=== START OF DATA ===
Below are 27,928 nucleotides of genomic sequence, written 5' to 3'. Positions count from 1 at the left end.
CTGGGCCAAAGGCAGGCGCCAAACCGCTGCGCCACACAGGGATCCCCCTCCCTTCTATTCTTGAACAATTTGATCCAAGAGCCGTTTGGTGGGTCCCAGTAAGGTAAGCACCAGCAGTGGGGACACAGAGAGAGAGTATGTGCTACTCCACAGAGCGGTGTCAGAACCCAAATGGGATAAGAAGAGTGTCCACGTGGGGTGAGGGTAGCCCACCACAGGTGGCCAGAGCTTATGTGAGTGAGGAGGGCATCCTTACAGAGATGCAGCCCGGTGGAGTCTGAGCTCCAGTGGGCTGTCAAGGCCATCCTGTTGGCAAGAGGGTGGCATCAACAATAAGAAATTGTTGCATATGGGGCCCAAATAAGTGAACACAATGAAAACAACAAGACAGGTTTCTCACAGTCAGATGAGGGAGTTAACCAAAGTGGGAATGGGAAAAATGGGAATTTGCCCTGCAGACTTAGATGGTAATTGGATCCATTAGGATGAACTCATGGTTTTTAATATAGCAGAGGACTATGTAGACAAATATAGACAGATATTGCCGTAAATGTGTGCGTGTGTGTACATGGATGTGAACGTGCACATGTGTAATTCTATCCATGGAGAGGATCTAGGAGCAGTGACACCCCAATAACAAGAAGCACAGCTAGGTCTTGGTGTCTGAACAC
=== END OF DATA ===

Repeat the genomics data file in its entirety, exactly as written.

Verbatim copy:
Below are 27,928 nucleotides of genomic sequence, written 5' to 3'. Positions count from 1 at the left end.
CTGGGCCAAAGGCAGGCGCCAAACCGCTGCGCCACACAGGGATCCCCCTCCCTTCTATTCTTGAACAATTTGATCCAAGAGCCGTTTGGTGGGTCCCAGTAAGGTAAGCACCAGCAGTGGGGACACAGAGAGAGAGTATGTGCTACTCCACAGAGCGGTGTCAGAACCCAAATGGGATAAGAAGAGTGTCCACGTGGGGTGAGGGTAGCCCACCACAGGTGGCCAGAGCTTATGTGAGTGAGGAGGGCATCCTTACAGAGATGCAGCCCGGTGGAGTCTGAGCTCCAGTGGGCTGTCAAGGCCATCCTGTTGGCAAGAGGGTGGCATCAACAATAAGAAATTGTTGCATATGGGGCCCAAATAAGTGAACACAATGAAAACAACAAGACAGGTTTCTCACAGTCAGATGAGGGAGTTAACCAAAGTGGGAATGGGAAAAATGGGAATTTGCCCTGCAGACTTAGATGGTAATTGGATCCATTAGGATGAACTCATGGTTTTTAATATAGCAGAGGACTATGTAGACAAATATAGACAGATATTGCCGTAAATGTGTGCGTGTGTGTACATGGATGTGAACGTGCACATGTGTAATTCTATCCATGGAGAGGATCTAGGAGCAGTGACACCCCAATAACAAGAAGCACAGCTAGGTCTTGGTGTCTGAACAC